I am happy you can shed the role of daughter-in-law/caregiver and join the sisterhood on Saturday. The weight of a care-giver’s mantle is very heavy. Bless you for practicing self-care in unique ways, Elaine.

    • Thank you, Marian. Virginia’s response was understandable and heart-breaking. Fortunately she sat down on the stairs and didn’t try to go down them. My main role was getting more help, phone consultations with frightened health aides, and talking to Virginia’s family. After the first night, the health aides instructed callers about Virginia’s situation before handing the phone to Virginia. This helped. She was calm and quiet yesterday afternoon and didn’t mention that her sister died.

      I hope Saturday will be a day of sharing the power of democracy and the importance of social justice and human kindness. I hope for a sense of resolve and joy. Virginia will be cared for just fine–and I’m still a phone call away.

  3. Oh Elaine, I’m sorry for the added pressure of Virginia’s loss falling on your shoulders. You’re such a pillar of strength for her. It seems she tries to be grateful and at times in her memory her nastiness resurfaces leaving you on a seesaw of emotions with her. I’m glad you have your outlets of coping, and hoping your people are there for you when your going gets tough. Wishing peace for you. <3

    • Thank you, Debby. The health aides get me through. There are also a few kind elderly women who visit Virginia and keep her company. It takes a village to give someone her age a reasonable life. I don’t see nastiness so much. She seems to be trying to put the pieces of life into some kind of order. May we all have peace.

      • Amen to that Elaine. It certainly does take a village. Glad Virginia has the added support. 🙂

        • She has 20 hours a day of health aide support. It takes a lot and costs a huge amount to give an elder a good life.

          • I can only imagine. I’ve been watching the senate grilling Price all day on Obamacare replacement. So frightening.

          • You have a strong constitution, Debby. I read about the hearings later–and I send letters and postcards. People around here are having weekend postcard parties to send messages to our politicians that we are unhappy with this man-made disaster. They forget that another election comes soon.

  4. Elaine,

    There’s a lesson here for me. Thank you for writing and sharing. I’m sharing it to all my outlets.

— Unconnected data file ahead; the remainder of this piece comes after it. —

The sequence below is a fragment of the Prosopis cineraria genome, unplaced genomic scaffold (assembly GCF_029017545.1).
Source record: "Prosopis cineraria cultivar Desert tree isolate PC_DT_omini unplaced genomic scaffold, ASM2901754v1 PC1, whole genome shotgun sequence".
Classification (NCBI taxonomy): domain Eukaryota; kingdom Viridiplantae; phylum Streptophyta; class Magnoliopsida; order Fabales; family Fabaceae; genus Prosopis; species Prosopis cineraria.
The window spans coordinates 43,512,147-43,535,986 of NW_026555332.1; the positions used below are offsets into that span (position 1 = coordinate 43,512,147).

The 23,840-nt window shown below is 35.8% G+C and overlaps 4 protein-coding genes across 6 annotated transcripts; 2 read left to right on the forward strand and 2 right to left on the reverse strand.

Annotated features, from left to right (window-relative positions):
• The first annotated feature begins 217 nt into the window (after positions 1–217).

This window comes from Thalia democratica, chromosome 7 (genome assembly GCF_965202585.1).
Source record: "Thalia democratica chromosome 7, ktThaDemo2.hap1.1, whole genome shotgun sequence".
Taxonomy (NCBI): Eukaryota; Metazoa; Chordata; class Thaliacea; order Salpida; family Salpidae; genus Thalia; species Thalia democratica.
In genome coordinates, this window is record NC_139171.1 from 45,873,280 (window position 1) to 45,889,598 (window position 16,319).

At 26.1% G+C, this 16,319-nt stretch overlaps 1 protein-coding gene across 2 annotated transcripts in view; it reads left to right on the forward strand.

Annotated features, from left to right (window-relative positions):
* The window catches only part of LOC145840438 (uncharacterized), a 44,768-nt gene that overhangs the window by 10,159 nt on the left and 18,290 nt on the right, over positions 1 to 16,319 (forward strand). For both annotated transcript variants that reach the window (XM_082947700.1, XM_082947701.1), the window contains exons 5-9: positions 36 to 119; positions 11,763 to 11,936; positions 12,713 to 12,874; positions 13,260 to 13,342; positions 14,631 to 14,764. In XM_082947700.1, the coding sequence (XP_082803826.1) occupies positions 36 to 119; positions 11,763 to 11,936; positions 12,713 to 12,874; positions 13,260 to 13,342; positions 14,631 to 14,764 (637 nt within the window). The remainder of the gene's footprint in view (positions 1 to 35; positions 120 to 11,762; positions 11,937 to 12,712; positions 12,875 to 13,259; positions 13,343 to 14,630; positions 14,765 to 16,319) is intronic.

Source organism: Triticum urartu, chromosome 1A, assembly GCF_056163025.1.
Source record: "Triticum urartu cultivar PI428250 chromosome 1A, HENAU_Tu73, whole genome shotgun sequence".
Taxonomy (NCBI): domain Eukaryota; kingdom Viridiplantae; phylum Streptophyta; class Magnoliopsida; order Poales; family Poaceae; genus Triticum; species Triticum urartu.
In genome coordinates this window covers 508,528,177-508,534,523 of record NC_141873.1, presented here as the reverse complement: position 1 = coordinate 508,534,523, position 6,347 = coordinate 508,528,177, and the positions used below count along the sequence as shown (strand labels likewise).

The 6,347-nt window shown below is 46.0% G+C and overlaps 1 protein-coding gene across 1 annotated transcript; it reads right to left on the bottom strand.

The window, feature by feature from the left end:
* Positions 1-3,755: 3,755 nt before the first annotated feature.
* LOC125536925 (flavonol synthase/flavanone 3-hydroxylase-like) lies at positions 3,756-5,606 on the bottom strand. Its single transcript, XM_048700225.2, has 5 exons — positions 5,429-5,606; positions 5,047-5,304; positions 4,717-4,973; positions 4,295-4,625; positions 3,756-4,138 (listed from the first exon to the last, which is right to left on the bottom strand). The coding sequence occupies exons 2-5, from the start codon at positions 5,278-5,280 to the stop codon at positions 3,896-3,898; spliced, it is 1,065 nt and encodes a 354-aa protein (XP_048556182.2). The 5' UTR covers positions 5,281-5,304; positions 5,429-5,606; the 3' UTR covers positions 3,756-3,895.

Be well,


    • Thanks so much, Kathleen. I appreciate your support. Virginia was hard on me, but I was also reactive and caught in a shadow complex I felt compelled to understand. She isn’t and never was all bad–not at all–but she’s been the most challenging person in my life. Since she’s still here and so am I, there must be more to learn.

      This quote by Carl Jung has been the operative idea in my almost fifty-year relationship with her. “Everything that irritates us about others can lead us to an understanding of ourselves.” Carl Jung

  5. Dear Elaine,
    You are such a mentor for the relationships women have in their lives. The transformation process of our soul encompasses so many emotions and challenges. Thank you so very much for sharing and giving insight to women’s issues.
    I won’t be in Washington this weekend, but know that I am supporting your efforts and will hold you in my heart for a safe, meaningful experience. Hope you can share that also. Please keep writing!

    • Thank you for your encouraging words, Beverly. I’m persistent in working with emotional conflict, because I trust I’m receiving essential lessons for me. I’ve never had to be this persistent, but I’m not the only one who struggles with their husband’s mother.

      When I heard about the Women’s March soon after the election, I wanted to go–and a local friend made it possible to take a trip that won’t be too exhausting. It would have been wonderful to be with other friends gathering in Seneca Falls or in Ithaca. Women supporting each other and standing for democracy and social justice. I’ll have my camera with me in DC and hope to hear a little of what’s going on, but deafness will make that hard in a noisy situation. My friend can tell me what was said later. I’m going because I want to be part of a powerful positive force at a challenging political time. I can read the speeches later.

  6. You deserve more credit than you receive. You have a dear heart. I suppose that taking care of Virginia is still tending to Vic in some way. I love the photo in this article dated 1943. I spotted Vic’s mom instantly as I could see his likeness in her face. You are a good and deep soul sister. This world is lucky to have you among us

    • Thanks, Dennis. I think I’ll have to give myself that credit, although Virginia tries now. I’m compelled to honor the woman who birthed and raised my lover and the father of my kids. Vic looked a lot like his mom, but he had a sweetness she doesn’t have. Thanks for your kind words, Brother Dennis.

  7. Wow. You are one strong, conscious woman. My mother was a very intelligent, kind-hearted, well-intentioned, gentle woman but she was not very conscious of the implications or impact of some of the things she said and did. Toward the end of her life I moved her to an assisted living facility just down the road where she lived out her last 8 years.

    I held my tongue throughout that time except for once, in the last month of her life, when I was so stressed and hurt by her behavior toward me after a visit to her doctor that I lost it and gave her a very angry piece of my mind. (I never had tantrums as a child; I was too busy being good to protect what I thought was her emotional fragility!)

    I know I needed that tantrum to show me a nasty aspect of my shadow I was still largely unaware of at the time, and to convince me that my struggle to become conscious would be a never-ending journey. But I don’t think she needed or deserved it, and I’ll always regret that she was my target. She was wonderful about it, never held it against me, and was so happy that I could be with her at her very beautiful, peaceful passing. That was the last of her many generous gifts to me throughout her life.

    So I congratulate you for having the courage, perseverance, and presence of mind to see and restrain your shadow and create the increasingly peaceful relationship you two are building together. It may always be an uneasy peace, but it is nonetheless a highly commendable opus and a gift to you both! Jeanie